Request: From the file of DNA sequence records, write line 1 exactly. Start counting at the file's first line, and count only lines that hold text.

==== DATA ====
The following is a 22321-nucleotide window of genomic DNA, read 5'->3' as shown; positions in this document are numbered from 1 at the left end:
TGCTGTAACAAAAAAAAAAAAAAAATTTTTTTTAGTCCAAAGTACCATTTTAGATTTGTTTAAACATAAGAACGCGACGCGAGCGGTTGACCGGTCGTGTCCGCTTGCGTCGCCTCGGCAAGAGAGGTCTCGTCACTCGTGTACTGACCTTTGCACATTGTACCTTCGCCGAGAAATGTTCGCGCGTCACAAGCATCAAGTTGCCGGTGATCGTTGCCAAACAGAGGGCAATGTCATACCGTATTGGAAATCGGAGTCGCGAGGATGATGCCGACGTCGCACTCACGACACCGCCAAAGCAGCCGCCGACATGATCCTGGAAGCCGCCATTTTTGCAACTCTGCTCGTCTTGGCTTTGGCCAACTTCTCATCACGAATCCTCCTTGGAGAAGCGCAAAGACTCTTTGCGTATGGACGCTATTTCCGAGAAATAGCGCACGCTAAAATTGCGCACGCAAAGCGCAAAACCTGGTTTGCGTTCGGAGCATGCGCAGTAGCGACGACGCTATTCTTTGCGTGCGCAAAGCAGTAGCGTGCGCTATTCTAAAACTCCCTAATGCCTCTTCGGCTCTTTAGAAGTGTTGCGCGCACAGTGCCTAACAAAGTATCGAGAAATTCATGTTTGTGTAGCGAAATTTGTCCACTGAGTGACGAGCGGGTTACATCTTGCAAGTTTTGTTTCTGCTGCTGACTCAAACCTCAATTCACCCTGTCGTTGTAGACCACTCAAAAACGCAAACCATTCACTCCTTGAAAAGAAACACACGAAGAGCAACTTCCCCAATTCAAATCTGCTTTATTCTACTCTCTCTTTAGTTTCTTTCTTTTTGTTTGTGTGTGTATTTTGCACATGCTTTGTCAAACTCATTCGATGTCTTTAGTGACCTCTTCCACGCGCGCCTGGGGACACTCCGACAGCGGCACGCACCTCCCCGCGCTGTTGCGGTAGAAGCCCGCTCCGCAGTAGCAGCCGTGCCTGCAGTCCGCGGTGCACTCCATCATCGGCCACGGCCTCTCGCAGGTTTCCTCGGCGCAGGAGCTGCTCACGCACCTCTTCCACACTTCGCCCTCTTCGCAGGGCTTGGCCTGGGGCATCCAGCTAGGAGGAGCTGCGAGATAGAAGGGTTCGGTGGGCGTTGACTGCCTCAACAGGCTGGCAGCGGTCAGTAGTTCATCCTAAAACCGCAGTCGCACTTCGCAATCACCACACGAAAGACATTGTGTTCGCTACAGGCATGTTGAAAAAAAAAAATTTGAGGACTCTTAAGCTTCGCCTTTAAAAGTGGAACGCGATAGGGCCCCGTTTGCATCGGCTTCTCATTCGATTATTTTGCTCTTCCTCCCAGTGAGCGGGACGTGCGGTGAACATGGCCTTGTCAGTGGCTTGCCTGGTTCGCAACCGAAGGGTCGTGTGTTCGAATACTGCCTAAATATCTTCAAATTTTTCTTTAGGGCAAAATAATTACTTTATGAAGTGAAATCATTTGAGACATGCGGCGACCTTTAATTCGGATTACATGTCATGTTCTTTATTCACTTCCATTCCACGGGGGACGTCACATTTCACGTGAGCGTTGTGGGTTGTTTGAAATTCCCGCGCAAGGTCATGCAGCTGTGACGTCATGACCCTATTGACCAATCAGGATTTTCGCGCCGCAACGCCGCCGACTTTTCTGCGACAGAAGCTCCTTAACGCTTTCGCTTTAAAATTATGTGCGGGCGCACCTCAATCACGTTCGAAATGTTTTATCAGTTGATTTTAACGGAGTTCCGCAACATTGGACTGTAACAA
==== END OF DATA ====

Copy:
The following is a 22321-nucleotide window of genomic DNA, read 5'->3' as shown; positions in this document are numbered from 1 at the left end: